It’s hard to tell if he’s joking, but he continues: “I have nothing new to offer – it's just a remix – but we choose what we’re going to mix together.” Glen stresses the need to acknowledge your sources; this seems central to the way he lives his art, and maybe his life. “We’re all taught this idea that we’re independent, but we’re so interwoven. I think it takes other people telling us who we are rather than ourselves figuring it out.” He speaks of “outsourcing” his understanding of the world – “having conversations with people about their experience of it, and how thought moves. I think those are more interesting questions than ‘Who am I?’"
After his apprenticeship with Parekōwhai, there was no holding Glen back. He left home for Elam at 18, staying there for nine years. “I loved being at art school. I only did my doctorate because I was desperate to stay. I didn't want to grow up and leave.” But then he spent 10 years deep in the Hokianga, “making sculpture, and doing self-sufficiency and things like that. I’d put my sculpture in the ute and drive four hours to Auckland to show my work.”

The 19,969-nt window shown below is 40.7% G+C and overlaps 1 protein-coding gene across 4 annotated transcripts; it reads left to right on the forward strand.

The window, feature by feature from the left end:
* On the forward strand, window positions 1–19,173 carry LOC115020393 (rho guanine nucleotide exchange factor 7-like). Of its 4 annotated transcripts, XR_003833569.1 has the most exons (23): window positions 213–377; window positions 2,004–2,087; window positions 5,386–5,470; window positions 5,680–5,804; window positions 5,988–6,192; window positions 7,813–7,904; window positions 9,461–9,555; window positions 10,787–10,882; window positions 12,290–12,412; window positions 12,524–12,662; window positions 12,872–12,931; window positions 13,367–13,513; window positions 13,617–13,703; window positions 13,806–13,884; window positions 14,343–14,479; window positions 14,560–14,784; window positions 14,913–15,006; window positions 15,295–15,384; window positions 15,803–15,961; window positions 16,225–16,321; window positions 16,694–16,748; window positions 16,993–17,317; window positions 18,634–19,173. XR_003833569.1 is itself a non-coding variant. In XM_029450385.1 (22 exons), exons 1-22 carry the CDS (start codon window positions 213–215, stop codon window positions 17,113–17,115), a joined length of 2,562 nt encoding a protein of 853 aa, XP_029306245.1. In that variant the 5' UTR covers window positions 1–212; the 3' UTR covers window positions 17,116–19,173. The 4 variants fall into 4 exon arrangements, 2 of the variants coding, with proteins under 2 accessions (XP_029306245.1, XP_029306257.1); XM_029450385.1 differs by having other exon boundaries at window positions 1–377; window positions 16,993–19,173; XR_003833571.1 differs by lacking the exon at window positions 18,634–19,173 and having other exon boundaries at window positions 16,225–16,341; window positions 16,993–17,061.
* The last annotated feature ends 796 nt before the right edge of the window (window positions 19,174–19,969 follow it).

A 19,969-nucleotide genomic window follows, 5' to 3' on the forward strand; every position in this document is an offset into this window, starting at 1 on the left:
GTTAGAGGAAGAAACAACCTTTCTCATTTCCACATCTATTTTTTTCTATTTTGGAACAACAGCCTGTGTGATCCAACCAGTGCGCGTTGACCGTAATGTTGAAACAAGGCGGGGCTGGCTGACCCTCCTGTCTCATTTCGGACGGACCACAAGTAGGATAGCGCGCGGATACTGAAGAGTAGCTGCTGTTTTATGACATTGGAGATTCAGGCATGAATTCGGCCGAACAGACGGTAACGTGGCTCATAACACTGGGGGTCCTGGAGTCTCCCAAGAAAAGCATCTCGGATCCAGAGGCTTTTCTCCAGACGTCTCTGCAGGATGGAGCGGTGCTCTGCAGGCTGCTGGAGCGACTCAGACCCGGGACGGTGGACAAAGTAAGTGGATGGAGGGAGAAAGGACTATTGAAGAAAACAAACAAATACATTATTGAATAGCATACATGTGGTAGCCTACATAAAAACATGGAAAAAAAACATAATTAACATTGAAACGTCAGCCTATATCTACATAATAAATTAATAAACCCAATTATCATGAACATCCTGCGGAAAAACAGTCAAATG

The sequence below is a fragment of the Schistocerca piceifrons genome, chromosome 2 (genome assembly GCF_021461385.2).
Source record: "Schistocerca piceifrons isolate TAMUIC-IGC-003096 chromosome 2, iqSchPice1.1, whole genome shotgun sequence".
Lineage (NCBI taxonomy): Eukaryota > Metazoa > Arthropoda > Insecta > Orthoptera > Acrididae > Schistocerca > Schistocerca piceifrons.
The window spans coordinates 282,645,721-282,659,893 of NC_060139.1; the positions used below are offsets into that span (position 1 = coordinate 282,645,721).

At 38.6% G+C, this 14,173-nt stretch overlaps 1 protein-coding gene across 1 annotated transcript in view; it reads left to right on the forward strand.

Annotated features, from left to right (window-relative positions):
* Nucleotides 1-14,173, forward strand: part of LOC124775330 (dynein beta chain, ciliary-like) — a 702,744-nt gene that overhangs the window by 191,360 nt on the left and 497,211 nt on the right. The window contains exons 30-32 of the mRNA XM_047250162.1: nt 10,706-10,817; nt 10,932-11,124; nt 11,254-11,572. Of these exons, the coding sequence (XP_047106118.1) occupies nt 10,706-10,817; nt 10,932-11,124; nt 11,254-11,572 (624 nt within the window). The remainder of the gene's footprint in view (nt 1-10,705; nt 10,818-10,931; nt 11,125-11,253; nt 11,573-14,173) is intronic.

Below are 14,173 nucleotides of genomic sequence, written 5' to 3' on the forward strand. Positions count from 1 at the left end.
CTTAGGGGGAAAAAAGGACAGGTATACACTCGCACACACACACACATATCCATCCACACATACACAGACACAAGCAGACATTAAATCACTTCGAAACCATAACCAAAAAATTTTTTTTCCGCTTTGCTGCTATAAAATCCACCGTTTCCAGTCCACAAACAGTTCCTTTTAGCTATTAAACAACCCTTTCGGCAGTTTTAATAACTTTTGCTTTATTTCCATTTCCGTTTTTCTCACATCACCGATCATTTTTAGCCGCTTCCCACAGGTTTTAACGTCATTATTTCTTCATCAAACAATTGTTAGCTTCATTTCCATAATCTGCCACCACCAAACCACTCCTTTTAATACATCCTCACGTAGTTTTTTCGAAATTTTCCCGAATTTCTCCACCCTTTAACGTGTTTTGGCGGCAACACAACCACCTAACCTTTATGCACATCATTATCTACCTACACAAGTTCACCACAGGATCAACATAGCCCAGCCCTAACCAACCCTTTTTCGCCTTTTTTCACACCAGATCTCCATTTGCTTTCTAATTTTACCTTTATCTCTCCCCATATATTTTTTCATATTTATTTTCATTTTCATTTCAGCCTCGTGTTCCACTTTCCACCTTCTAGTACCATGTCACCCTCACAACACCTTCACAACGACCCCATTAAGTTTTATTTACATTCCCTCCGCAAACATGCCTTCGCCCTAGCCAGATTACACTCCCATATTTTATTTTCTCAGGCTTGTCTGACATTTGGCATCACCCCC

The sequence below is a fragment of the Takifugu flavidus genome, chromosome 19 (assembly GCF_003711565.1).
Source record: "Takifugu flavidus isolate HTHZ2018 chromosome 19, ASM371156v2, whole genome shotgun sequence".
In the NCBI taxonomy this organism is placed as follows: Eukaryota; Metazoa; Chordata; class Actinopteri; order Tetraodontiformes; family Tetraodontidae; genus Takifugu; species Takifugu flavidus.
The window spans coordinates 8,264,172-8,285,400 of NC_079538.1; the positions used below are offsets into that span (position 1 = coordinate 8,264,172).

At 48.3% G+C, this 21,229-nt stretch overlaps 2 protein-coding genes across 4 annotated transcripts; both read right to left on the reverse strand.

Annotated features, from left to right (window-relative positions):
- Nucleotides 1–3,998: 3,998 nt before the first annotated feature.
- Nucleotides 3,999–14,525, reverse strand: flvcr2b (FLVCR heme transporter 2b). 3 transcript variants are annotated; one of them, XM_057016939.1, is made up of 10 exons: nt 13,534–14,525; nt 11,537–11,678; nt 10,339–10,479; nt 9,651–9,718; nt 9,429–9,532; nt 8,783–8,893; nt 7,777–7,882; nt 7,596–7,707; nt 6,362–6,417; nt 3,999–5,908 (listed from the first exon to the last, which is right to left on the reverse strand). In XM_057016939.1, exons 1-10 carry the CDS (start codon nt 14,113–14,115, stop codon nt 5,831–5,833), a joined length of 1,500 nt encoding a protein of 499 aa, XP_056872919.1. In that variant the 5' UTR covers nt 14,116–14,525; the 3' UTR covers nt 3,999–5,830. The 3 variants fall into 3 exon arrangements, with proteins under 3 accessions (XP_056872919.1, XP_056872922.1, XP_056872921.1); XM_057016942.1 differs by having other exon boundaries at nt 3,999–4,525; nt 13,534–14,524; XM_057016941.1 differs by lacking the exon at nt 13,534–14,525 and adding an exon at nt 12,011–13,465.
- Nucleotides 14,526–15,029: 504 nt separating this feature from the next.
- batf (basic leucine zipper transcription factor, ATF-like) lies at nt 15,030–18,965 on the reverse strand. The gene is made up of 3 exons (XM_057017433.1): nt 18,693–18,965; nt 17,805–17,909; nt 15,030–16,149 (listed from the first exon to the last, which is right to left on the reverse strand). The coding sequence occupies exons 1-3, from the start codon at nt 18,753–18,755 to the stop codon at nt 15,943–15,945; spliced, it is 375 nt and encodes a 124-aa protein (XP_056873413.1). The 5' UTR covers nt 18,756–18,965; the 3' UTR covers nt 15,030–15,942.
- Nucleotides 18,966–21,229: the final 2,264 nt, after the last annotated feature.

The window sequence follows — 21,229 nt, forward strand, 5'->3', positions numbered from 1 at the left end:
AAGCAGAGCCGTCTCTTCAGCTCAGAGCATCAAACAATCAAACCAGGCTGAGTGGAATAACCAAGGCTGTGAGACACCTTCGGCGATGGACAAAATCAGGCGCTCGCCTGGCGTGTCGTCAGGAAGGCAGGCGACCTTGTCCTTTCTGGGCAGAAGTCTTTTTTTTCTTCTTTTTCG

Wish You Were Here is a retrospective representing about 15 years of practice. Wandering around the exhibition, there is so much devilish trompe l’oeil that you start to look at everything in the gallery suspiciously. Is that fixture real? Is that fire escape a false door? The irresistible temptation to find out might get you told off for touching, as I was. Exploring the illusions in this exhibition might be the ideal entertainment for your children during the holidays.
In Dendrochronology, Glen frames a childhood memory of playing inside an upside-down Toyota Corolla in a paddock. “A child might use that space as a spaceship. But there’s an awareness that maybe teenagers have been in there drinking beer and getting up to no good, so as well as play there’s an element of danger.” Though these installations seem fixed, Glen likes the idea that they can change. At the Sarjeant Gallery he snuck fake eggs into the car during the exhibition, but “everyone got distressed” for fear they might be real. “I’d just imagined a chicken coming in and using it.”
Glen says he’s more interested in articulating space than the material used. “As a carver, what’s left over is where I haven’t been. I’ve been everywhere around the form, but I’ve never been inside it in a sense. I’m trying to articulate the space that contains the object.” In this show he is “not just looking at discrete objects in space, but how they’re framed.”
Glen sees Wish You Were Here as a vulnerable postcard from the artist. “All artists are calling for viewers – they’re wishing you were here.” But then again, “When you're here I’m kinda like I wish you’d leave now,” he laughs. “And maybe it’s like a wishing-well, where the audience can pay for the privilege of getting rid of their wish.”